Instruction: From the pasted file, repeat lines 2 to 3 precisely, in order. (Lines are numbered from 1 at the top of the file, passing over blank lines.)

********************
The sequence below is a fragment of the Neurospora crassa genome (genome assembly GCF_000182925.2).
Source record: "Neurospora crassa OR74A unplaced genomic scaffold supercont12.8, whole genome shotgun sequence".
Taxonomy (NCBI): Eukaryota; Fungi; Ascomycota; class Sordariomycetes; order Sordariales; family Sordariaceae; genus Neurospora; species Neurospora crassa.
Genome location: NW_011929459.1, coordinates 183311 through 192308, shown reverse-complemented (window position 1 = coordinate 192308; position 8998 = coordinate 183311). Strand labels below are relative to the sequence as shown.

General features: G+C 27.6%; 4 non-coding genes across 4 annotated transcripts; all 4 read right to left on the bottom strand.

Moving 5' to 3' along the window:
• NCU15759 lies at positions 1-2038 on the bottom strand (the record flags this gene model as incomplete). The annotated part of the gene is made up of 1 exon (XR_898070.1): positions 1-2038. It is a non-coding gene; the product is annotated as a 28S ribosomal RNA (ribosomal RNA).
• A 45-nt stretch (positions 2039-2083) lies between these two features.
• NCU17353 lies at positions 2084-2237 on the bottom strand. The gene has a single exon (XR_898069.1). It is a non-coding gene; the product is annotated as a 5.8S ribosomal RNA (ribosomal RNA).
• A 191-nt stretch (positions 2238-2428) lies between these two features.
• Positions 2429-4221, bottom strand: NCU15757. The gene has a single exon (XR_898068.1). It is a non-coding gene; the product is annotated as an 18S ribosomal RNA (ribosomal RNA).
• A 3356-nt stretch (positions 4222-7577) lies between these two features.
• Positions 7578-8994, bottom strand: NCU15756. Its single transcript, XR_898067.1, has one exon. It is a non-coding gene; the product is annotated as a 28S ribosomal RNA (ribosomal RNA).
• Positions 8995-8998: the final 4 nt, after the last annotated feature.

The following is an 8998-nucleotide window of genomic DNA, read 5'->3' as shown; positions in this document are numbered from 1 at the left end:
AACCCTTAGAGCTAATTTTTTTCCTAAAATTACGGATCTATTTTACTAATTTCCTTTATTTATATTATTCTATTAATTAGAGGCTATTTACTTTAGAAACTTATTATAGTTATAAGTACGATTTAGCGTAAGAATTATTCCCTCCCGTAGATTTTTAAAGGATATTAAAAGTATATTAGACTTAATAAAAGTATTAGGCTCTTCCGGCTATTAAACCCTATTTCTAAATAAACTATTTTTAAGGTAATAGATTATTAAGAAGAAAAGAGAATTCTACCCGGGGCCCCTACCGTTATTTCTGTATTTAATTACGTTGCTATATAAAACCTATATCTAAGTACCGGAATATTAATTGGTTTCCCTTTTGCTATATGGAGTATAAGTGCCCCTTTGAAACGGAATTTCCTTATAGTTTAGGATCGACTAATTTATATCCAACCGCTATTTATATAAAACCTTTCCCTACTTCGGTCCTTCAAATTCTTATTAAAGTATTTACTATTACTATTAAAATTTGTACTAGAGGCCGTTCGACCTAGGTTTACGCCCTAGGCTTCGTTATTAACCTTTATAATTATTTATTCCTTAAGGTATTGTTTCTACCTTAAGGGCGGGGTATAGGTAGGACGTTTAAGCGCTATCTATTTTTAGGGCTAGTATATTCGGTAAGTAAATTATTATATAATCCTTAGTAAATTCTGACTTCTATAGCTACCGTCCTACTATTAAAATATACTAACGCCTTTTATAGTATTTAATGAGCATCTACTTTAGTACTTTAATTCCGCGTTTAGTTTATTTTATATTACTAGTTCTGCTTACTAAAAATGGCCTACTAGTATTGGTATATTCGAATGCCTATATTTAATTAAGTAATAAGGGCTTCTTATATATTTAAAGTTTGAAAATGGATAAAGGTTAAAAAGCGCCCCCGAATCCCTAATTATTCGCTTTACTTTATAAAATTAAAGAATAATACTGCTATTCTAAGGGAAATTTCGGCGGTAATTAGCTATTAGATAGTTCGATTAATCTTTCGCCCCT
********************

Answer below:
Source record: "Neurospora crassa OR74A unplaced genomic scaffold supercont12.8, whole genome shotgun sequence".
Taxonomy (NCBI): Eukaryota; Fungi; Ascomycota; class Sordariomycetes; order Sordariales; family Sordariaceae; genus Neurospora; species Neurospora crassa.